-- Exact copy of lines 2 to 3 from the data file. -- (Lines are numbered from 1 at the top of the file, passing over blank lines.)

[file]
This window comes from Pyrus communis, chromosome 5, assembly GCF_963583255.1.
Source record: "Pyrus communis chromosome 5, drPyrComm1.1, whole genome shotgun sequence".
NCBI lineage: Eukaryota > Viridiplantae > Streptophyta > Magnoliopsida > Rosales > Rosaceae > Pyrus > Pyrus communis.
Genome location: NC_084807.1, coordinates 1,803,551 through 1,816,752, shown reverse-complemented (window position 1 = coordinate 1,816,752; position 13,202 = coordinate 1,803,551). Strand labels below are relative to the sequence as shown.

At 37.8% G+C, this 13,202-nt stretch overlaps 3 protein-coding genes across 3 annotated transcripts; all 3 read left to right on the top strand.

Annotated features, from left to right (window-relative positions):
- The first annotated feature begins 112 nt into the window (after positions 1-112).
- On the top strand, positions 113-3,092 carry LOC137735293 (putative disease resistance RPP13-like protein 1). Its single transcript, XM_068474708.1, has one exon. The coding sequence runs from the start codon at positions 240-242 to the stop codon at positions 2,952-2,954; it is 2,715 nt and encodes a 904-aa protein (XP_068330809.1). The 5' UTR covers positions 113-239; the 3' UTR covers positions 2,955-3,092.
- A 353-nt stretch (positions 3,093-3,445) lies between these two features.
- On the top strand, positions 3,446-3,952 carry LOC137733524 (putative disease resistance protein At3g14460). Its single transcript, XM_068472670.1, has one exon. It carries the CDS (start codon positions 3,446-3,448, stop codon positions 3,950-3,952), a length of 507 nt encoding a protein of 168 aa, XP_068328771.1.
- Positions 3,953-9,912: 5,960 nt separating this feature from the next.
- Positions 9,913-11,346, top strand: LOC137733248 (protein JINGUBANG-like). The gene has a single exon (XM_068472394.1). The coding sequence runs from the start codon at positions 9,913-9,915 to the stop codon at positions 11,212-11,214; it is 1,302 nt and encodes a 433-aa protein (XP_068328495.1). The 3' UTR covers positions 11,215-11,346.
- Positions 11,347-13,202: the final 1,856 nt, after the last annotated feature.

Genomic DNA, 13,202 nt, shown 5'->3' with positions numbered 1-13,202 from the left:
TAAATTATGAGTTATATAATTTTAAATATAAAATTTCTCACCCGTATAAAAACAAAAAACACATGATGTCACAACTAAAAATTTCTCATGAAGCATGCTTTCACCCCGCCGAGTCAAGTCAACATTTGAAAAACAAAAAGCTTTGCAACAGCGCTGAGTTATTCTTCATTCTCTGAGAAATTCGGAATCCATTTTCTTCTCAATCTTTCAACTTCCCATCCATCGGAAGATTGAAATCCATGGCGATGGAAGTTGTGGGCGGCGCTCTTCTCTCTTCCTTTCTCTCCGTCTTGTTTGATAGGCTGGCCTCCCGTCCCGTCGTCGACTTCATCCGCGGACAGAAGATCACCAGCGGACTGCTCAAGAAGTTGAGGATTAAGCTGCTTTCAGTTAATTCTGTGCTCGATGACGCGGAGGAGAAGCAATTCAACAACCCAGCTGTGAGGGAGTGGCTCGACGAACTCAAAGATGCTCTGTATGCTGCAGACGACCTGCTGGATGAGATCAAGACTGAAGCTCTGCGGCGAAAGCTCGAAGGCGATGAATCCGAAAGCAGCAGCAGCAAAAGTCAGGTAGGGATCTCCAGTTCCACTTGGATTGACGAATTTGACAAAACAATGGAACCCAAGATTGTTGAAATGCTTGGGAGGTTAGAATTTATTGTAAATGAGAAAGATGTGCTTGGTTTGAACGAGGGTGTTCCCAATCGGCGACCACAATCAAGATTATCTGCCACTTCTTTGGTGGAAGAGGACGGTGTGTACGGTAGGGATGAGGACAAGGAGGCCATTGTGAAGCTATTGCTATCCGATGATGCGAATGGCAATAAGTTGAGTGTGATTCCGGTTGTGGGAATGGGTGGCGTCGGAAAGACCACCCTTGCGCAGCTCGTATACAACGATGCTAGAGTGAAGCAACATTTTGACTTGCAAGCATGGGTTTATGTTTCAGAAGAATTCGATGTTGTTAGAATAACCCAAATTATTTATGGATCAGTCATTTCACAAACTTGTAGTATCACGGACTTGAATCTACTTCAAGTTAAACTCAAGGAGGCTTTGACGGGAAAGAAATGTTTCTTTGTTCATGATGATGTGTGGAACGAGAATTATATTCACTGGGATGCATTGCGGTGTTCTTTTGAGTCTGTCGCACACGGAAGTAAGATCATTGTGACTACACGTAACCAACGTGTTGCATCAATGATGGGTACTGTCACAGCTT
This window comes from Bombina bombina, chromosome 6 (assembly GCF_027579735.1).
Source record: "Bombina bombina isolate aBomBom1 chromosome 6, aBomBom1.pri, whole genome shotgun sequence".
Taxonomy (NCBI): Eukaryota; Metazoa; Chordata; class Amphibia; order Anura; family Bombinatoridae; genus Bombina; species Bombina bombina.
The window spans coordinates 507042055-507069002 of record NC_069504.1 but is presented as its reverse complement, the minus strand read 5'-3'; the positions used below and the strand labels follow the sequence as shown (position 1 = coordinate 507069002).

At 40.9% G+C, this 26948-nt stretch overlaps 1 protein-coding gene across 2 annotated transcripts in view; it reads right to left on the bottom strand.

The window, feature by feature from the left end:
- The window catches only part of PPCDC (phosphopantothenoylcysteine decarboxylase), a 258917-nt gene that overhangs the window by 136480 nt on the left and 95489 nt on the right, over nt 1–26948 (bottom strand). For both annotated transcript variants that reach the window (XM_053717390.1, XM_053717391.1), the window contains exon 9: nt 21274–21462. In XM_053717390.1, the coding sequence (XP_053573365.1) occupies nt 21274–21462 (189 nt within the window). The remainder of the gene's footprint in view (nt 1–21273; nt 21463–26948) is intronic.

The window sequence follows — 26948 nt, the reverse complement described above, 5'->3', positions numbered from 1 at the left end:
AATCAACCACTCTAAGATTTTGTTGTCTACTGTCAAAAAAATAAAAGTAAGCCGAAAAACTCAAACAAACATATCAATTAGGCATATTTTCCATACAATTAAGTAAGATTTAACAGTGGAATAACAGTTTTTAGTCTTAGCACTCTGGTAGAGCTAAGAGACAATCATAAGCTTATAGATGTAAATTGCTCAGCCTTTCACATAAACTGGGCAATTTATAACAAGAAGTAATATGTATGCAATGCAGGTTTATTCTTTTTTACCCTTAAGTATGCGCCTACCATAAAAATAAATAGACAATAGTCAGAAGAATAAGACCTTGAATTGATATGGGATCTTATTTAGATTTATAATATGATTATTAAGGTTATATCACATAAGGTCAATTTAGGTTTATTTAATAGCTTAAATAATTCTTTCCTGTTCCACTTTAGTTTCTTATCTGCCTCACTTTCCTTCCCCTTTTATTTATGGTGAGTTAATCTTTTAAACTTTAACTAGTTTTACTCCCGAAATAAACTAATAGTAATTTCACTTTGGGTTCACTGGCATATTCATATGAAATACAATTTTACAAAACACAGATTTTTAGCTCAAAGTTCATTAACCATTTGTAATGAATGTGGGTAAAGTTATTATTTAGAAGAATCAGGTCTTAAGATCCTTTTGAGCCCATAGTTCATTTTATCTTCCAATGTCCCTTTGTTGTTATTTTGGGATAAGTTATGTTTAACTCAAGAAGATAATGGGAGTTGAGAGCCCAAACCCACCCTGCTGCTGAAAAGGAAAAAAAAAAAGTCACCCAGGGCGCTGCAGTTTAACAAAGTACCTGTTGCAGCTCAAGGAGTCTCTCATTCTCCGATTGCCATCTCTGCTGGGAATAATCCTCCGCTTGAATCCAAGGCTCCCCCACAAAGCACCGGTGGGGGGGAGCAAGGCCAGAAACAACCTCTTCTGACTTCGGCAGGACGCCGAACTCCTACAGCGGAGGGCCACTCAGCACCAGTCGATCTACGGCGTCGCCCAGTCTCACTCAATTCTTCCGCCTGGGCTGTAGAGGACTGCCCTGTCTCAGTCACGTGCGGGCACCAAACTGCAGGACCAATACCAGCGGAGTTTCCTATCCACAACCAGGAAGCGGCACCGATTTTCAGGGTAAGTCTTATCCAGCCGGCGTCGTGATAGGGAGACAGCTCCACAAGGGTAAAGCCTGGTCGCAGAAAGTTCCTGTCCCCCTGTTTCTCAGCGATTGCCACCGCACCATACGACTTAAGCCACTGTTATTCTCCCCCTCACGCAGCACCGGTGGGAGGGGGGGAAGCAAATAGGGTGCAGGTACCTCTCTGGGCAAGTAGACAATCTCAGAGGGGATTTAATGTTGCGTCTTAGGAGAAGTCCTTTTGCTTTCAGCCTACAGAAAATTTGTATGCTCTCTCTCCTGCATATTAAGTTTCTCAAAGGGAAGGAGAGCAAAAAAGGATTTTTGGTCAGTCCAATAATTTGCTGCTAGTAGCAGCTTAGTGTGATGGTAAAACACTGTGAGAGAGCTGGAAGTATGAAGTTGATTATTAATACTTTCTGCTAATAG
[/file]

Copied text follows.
Source record: "Pyrus communis chromosome 5, drPyrComm1.1, whole genome shotgun sequence".
NCBI lineage: Eukaryota > Viridiplantae > Streptophyta > Magnoliopsida > Rosales > Rosaceae > Pyrus > Pyrus communis.